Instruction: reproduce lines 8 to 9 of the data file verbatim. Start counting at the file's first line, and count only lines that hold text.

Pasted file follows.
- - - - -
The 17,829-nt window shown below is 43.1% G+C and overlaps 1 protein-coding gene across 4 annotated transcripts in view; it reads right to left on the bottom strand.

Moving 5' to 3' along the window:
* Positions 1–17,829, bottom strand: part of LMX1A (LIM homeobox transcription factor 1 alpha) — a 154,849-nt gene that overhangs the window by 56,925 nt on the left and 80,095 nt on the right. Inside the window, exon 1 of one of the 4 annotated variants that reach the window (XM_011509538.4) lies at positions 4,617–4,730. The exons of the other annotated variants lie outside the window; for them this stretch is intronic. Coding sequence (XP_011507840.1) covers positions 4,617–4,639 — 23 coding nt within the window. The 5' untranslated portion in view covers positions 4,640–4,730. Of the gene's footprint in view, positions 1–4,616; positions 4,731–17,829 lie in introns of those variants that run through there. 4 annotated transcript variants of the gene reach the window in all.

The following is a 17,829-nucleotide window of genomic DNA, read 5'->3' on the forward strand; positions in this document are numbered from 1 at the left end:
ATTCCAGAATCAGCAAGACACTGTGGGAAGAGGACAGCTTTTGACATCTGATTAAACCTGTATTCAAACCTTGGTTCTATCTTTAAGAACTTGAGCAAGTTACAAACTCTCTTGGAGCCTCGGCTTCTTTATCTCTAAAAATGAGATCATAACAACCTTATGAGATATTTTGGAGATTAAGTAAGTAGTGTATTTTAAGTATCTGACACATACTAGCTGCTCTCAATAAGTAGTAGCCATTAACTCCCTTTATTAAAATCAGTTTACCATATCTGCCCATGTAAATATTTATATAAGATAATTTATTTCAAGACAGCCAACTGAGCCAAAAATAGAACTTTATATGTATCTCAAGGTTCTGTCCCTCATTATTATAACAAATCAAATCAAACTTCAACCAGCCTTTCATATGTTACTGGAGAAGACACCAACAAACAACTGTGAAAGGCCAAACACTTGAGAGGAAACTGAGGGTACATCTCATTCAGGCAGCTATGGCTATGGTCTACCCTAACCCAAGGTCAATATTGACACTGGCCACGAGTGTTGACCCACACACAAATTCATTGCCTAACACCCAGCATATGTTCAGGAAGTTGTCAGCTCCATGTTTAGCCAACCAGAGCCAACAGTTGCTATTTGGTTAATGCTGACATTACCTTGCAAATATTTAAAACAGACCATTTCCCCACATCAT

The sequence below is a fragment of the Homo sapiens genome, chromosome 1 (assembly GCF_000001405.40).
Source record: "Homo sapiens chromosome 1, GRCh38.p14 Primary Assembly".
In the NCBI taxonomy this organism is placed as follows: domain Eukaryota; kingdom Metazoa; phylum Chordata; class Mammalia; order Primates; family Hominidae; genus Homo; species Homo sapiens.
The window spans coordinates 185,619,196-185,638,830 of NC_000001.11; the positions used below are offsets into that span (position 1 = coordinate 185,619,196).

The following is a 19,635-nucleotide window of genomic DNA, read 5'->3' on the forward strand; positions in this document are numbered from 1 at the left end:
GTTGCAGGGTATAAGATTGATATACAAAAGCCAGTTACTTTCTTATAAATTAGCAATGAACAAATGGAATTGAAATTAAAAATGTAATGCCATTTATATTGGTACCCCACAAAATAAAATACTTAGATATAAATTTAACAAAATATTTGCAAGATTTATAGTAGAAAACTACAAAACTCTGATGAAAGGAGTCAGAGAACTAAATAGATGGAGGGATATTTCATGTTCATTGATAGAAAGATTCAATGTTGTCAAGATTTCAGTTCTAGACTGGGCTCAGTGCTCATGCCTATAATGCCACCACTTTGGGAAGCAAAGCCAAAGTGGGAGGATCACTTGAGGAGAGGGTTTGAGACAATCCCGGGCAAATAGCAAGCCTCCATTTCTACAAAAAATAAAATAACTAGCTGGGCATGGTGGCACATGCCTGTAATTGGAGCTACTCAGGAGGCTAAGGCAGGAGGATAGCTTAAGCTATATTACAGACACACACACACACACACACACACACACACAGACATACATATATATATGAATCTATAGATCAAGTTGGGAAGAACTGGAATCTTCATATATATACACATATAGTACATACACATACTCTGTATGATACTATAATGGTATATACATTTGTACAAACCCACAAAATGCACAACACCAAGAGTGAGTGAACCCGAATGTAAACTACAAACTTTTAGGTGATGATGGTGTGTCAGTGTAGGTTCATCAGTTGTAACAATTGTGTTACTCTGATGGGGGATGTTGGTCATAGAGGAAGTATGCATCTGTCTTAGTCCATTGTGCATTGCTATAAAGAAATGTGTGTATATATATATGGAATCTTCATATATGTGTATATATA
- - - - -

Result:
In the NCBI taxonomy this organism is placed as follows: domain Eukaryota; kingdom Metazoa; phylum Chordata; class Mammalia; order Primates; family Hominidae; genus Homo; species Homo sapiens.
The window spans coordinates 185,619,196-185,638,830 of NC_000001.11; the positions used below are offsets into that span (position 1 = coordinate 185,619,196).